current

current (ker´rent)

A stream or flow of fluid, air, or electricity. [L. currens, pres. p. of curro, to run]
action c. an electrical c. induced in muscle fibers when they are effectively stimulated; normally it is followed by contraction.
after-c. See aftercurrent.
alternating c. (AC) a c. that flows first in one direction then in the other; e.g., 60-cycle c.
anodal c. a c. produced in tissues under the anode when the circuit is closed.
ascending c. the direction of c. flow in a nerve when the anode is placed peripheral to the cathode, in contrast to descending c.; the convention used is that c. flows from positive to negative.centripetal c;
axial c. the central rapidly moving portion of the bloodstream in an artery.
centrifugal c. descending c
centripetal c. ascending c
d'Arsonval c. high frequency c
demarcation c. c. of injury
descending c. the direction of c. flow in a nerve when the cathode is placed peripheral to the anode, in contrast to ascending c.centrifugal c;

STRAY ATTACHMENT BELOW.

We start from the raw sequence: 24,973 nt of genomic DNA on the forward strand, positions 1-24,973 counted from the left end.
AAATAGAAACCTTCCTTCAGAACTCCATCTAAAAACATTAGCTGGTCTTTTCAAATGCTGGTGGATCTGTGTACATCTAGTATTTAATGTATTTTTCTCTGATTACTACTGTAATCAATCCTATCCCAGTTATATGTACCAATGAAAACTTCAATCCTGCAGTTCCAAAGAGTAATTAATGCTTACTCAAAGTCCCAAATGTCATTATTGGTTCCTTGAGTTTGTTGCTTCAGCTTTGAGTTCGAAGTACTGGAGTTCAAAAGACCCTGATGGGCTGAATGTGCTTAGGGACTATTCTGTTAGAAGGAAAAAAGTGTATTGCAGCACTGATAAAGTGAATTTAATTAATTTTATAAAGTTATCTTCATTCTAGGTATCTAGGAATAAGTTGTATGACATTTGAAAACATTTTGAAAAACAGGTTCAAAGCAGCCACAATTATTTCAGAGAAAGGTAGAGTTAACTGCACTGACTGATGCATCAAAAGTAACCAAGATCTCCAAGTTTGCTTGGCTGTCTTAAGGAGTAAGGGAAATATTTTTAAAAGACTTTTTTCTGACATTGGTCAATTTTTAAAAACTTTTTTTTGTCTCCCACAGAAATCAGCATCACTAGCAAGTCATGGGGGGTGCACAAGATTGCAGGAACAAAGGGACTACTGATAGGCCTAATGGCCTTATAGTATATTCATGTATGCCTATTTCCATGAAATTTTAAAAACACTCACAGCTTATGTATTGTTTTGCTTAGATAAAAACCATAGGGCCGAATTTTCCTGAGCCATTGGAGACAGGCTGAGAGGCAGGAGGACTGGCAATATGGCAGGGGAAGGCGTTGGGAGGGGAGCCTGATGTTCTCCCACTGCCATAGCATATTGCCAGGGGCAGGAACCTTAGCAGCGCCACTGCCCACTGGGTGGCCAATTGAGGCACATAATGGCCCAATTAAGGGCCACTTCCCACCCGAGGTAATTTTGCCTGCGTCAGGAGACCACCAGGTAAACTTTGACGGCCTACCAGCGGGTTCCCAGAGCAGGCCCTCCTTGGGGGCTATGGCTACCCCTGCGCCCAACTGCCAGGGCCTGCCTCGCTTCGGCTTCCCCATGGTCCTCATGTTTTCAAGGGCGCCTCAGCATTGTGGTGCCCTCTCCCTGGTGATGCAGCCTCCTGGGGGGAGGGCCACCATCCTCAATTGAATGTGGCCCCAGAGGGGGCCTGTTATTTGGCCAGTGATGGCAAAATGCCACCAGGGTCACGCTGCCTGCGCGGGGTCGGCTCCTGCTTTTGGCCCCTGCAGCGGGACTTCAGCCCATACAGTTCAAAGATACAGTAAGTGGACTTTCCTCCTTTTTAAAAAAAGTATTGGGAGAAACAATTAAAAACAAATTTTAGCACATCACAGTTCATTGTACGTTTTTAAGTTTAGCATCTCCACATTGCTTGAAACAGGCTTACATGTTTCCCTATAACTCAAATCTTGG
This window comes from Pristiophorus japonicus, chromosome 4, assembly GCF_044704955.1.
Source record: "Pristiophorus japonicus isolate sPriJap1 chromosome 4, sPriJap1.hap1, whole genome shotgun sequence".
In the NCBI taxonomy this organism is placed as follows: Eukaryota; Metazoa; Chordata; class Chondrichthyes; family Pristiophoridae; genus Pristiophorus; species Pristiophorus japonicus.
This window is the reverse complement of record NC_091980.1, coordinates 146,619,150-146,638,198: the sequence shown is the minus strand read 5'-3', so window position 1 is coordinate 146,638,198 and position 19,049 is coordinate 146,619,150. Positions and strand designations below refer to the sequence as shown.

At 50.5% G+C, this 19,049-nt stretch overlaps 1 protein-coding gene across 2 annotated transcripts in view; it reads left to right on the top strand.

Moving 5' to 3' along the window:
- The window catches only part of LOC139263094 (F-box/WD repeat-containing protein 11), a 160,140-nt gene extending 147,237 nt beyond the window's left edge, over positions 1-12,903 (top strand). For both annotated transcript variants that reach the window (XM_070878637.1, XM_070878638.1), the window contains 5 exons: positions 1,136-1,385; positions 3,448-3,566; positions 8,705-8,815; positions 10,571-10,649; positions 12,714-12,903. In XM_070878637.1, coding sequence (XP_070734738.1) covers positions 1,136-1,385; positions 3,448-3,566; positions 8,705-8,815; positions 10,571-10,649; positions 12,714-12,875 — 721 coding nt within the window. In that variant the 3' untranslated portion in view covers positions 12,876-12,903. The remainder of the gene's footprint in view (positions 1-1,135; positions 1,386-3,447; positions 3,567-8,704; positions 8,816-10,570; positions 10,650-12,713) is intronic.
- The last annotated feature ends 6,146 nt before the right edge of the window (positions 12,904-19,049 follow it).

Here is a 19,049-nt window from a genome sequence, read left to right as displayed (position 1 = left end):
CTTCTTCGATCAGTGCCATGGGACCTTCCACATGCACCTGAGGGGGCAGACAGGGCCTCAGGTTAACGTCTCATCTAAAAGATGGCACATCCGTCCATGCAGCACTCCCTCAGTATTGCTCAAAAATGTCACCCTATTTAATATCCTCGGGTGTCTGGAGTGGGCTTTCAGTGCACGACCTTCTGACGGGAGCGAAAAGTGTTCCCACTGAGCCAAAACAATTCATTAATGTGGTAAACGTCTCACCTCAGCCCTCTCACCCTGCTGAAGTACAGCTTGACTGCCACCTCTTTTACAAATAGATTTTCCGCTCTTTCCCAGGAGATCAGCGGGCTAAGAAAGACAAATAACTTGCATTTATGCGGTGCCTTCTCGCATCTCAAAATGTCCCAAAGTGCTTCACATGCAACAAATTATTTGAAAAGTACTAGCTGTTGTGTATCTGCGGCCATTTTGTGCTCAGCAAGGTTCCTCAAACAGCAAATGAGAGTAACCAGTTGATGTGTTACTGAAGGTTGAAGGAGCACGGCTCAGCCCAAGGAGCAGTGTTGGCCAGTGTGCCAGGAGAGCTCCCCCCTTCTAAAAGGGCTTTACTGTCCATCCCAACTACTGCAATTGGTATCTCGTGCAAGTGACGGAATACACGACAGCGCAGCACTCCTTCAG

direct c. (DC) a c. that flows only in one direction; e.g., that derived from a battery; sometimes referred to as galvanic c. See also galvanism.
electrotonic c. See electrotonus.
galvanic c. See direct c., galvanism (1).
high frequency c. an alternating electric c. having a frequency of 10,000 or more per second; it produces no muscular contractions and does not affect the sensory nerves.d'Arsonval c., Tesla c;
c. of injury the c. set up when an injured part of a nerve, muscle, or other excitable tissue is connected through a conductor with the uninjured region; the injured tissue is negative to the uninjured.demarcation c;
labile c. an electrical c. applied to the body by means of electrodes that are constantly shifted about.
Tesla c. high frequency c

 

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